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Sunday, February 9, 2014

LICHFIELD INTERROGATES #7: Oh Standfast

Oh Standfast is the stage name of Graham Goddard, a London-based performance poet and ranter who I’ve known for the best part of a decade. Oh Standfast has shared bills with cult comedy forces such as Tony Law and Kunt and the Gang, plying his trade at venues throughout the UK. I caught up with him to talk ranting, books, social media and the live entertainment scene. 

How would you describe Oh Standfast to a complete newcomer?

A bearded performance poet and shouter of words who you will hopefully find funny or at the very least entertaining.

How did you get into ranting?

Having spent most of my working life in data entry definitely helps but things really kicked into gear when I found myself unemployed living at my uncle’s in East London.

I would walk aimlessly for miles around the city looking for new places and people watching. The fact that now at 32 years old I can stand in the corner of a pub onstage with a megaphone and say what I think without getting chucked out is brilliant.
 

What are your main sources of inspiration?

People, passengers, colleagues, myself and a worry that the idea of the future could actually be quite dull if we all continue to sit in silence gawping at a phone waiting for someone to tell you that they like you.

Who are your key poetry/ranting influences?

Stewart Lee, John Cooper Clarke, Morrissey, Doug Stanhope, Tim Key, Bill Hicks.

Has the internet played a pivotal role in your success so far? Would you have struggled without it? Would you say that YouTube has helped? 

YouTube definitely gave me motivation to start making videos but now I’m mainly faffing about on Twitter. It’s perfect for little rhymes and observations and often provides a pretty direct response.

You’ve written about your dislike for the way in which people seem to have an insatiable need to document everything via social media – why do you think this is a bad thing?

I would be a hypocrite if I slagged it off completely as I use Twitter etc to my advantage. It’s a great free tool to promote gigs and keep directly in touch with fellow performers, promoters and fans. I do feel that the rise of social media is killing conversation and physical interaction, which is a real shame.

You’re currently promoting your book ‘Don’t You Wish Your Kindle Was A Book Like Me’? What can anyone unfamiliar with your work expect from it?

It has actual pages that you can turn and includes a selection of mostly good-humoured rants and rhymes. The book also includes great doodles of me by my good mate, illustrator and jam maker Chris Sav. It is pocket-size for convenience and all profit made goes to charity… what a guy!

What would you say are the merits of physical books versus their digital equivalents?

I am not actually a big reader of books as I don’t really have the patience to sit down for long enough but I’m working on it. My biggest gripe with the rise of the digital book is that it gives people yet another excuse to fixate on another bloody screen! I think using an eReader is more like reading an elaborate email than a novel.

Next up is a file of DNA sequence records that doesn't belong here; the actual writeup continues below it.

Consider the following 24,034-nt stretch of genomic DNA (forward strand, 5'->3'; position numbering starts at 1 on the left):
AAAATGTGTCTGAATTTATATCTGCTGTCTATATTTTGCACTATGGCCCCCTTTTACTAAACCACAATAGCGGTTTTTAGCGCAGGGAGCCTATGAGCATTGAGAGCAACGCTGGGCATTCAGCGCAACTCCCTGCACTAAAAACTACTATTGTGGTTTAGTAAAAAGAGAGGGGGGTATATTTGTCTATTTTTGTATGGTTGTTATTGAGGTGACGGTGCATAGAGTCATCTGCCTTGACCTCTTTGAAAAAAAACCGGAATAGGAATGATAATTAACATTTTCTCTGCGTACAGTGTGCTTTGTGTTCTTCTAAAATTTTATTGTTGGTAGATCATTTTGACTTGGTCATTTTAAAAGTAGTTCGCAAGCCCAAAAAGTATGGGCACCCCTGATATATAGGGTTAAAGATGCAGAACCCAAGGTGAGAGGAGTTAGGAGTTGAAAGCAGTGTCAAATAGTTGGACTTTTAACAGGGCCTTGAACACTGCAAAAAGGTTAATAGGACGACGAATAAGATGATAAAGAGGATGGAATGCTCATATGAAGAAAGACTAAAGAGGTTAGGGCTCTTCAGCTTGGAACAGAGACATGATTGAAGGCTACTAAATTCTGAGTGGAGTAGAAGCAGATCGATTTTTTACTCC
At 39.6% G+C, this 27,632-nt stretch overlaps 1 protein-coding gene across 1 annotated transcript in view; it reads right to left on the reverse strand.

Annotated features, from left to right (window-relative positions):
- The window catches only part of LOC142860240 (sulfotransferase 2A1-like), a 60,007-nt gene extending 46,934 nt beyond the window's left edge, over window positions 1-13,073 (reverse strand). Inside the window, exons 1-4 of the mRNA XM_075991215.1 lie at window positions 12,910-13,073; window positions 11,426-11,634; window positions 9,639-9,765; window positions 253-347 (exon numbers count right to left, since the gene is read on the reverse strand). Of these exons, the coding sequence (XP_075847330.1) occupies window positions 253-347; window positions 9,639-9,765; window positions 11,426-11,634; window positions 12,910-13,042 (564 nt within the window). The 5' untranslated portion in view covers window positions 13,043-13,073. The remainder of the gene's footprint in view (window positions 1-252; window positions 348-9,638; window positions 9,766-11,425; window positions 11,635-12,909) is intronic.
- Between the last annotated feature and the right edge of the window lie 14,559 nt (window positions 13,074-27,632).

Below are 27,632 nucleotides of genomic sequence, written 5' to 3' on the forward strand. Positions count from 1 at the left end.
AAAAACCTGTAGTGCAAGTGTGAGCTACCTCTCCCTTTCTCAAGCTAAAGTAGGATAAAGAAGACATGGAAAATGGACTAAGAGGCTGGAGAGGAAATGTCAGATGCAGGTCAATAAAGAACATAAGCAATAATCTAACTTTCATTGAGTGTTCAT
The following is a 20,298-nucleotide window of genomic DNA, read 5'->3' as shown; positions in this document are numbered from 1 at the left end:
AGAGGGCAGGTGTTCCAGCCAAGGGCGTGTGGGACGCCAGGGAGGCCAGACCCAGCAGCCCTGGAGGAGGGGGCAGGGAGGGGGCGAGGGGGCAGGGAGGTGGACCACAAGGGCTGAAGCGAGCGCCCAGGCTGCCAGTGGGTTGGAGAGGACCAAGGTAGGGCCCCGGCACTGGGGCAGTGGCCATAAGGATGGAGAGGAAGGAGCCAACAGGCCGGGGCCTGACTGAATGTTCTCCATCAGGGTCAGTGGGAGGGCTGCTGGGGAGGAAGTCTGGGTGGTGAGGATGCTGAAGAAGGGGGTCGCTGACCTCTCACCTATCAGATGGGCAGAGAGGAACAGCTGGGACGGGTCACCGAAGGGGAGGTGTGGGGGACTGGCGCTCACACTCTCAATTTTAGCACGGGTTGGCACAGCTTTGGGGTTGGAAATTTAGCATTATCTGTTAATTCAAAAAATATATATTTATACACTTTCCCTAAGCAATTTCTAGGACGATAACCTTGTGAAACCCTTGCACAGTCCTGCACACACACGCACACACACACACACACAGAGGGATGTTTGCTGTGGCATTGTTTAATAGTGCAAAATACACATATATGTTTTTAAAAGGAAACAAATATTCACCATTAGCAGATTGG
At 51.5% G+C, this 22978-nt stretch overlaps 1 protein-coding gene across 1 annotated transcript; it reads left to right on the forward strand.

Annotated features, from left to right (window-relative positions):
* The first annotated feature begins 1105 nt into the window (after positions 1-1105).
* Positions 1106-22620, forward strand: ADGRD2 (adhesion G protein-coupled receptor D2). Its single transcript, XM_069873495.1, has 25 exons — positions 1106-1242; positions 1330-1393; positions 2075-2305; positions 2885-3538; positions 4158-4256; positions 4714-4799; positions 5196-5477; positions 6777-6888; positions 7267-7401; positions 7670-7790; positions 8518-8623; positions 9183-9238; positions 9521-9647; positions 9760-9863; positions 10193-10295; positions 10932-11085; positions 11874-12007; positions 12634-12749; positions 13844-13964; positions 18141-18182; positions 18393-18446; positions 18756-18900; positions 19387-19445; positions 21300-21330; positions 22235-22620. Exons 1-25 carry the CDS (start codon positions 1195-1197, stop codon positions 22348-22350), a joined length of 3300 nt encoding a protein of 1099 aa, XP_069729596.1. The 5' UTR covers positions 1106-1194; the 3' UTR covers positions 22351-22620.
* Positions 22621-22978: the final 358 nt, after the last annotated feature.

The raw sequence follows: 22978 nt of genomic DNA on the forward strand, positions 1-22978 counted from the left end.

When I first met you, you were heavily involved in promoting gigs. Are you still involved in this? Is it harder to get audiences out to gigs – or indeed any other live events - in the current economic climate?

I haven’t been in the promoting music game for a while after deciding to concentrate on my own projects. There are so many band nights in London that it was became too stressful and risky to compete for audiences and to keep the venues happy etc…plus I eventually ran out of money.

No matter how good your poster is or your line up is you cannot force people to go out and inevitably if you go to a gig you will find you have to spend at least 30 minutes listening to a band you don’t like, which puts people off, I think.

I prefer to not have that pressure to be honest but I learnt a lot during that time and it has helped me as a performer to have had an insight into the live industry.

You’ve set some of your spoken word material to music before, is this something that you will consider doing again?

It’s not a priority for me but should the opportunity arise I certainly wouldn’t turn it down.

Tell us about your work for the charity C.A.L.M.

I first became aware of them because I was intrigued by their name - Campaign Against Living Miserably - which I though sounded like the title of a Morrissey album. I visited their website and found out that they focused on male suicide prevention and I was shocked to discover that suicide is currently the biggest killer of young men in the UK. I volunteer as much as I can and all profits made from my book sales are donated to the charity. 


Are there any other names in the circles that you frequent that you can recommend?

Rob Auton and Jack Rooke spring to mind but there are loads of great new comedians and poets out there at the moment. Many of the gigs are free too, so people should get out there and see for themselves.
 

What are the future plans for Oh Standfast? What have been the highlights of your career so far? 

The plan is to keep going and do as many gigs as possible, if I’m knackered by the end of the week then that’s a good sign. Highlights so far include Latitude 2012 and performing on the same bill as Paul Foot and Tony Law (I’m a keen fan of both). Ultimately with fear of sounding a bit naff, I just enjoy making people laugh.

Thanks, Oh Standfast!